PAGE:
Monday, May 26, 2008

Om's got the wrong business model for Twitter

I've been spending a lot of time recently looking at product strategies for Elcom, so I was particularly intrigued by one of Om Malik's latest posts that highlighted a business model for Twitter in the midst of their Scoble Problem. He says that he has “a theory that could help Twitter solve its scaling conundrum and also help the company make money”. What he's referring to, of course, is the rather expensive impact that a popular user like Robert Scoble has on their infrastructure.

Twitter (see my feed in the right hand column of this blog) is self-described as essentially a messaging system built on an architecture that better suits a content management system. This means that every time someone tweets, a record is created in a database, and then subsequent to that, tens, hundreds or thousands of messages are sent regarding that tweet - potentially creating their own database records along the way. Unfortunately Scoble has 25,000 followers, so every post from him involves 25,000 messages (and possibly text messages to mobile phones).

“Of course, Om's answer is completely wrong.”

Om says that the answer for Twitter is to view commentators such as Scoble as cash cows, and charge them for the right to have a certain number of followers. Of course, Om's answer is completely wrong. Twitter needs Scoble much more than he needs them. Why should he pay to have followers there? There are dozens of startups waiting for someone like him to to give them the techies' equivalent of an Oprah moment.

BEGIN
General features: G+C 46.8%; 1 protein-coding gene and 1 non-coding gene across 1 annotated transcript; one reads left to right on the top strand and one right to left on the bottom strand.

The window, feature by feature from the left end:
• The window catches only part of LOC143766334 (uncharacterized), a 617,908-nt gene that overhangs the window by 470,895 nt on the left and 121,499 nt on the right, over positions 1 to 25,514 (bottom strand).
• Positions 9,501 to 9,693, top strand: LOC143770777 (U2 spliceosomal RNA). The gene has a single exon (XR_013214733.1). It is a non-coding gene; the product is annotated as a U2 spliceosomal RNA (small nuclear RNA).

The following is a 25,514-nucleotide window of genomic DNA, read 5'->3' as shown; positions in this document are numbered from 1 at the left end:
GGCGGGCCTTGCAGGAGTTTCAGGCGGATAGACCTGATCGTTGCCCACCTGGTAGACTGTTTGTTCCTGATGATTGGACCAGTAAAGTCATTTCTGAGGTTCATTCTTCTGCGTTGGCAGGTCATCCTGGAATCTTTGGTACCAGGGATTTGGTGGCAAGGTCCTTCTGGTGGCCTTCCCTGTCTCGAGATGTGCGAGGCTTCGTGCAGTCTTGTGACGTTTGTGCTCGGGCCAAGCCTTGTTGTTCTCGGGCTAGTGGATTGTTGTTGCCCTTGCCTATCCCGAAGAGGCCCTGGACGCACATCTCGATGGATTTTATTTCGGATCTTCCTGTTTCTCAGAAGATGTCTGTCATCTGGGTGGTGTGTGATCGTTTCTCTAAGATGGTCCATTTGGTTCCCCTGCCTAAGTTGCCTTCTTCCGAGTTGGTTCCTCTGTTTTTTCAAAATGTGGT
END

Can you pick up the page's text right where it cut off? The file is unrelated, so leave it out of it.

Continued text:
Om is right in one sense, the answer to Twitter's business model is hidden in the Scoble example. Instead of charging Scoble for the right to use their system, they should charge people who want to follow Scoble - beyond perhaps the first hundred or so. This allows anyone to use Twitter (helping network externalities along), whilst ensuring that the really heavy loads on the system are paid for, but by the subscribers to the content producers, not the content producers themselves. Another problem is that anyone could create masses of bot accounts to simply drive up your least favorite twitterer's monthly bill.

“That's almost ten times the income without annoying Scoble”

Instead of charging Scoble $10/month for 1,000 subscribers, giving them $250/month, they could charge the people that want to follow Scoble (past the first 100 or so) 10¢/month each, giving them $2,490! That's almost ten times the income without annoying Scoble, by simply asking people to pay a small premium fee if they want to know what Scoble is thinking right now. With that model they can grow as much as they like, and encouraging people like Scoble to use Twitter becomes a win-win proposition.

They are left with a micro-payment problem, but if people follow more than one interesting twitterer then the payments will quickly add up, and with volume I'm sure you could make credit card companies your friends. Besides, you could probably inflate my 10¢/month to 50¢/month with no great outcry. Now Scoble might get annoyed if suddenly 20,000 of his followers disappear, but then again, at least he knows the other 5,000 place a real value upon his tweets - and that's worth a whole lot more in media terms.

[UPDATE: It seems Scoble's already gotten annoyed ...]

No comments:

Post a Comment

Post a Comment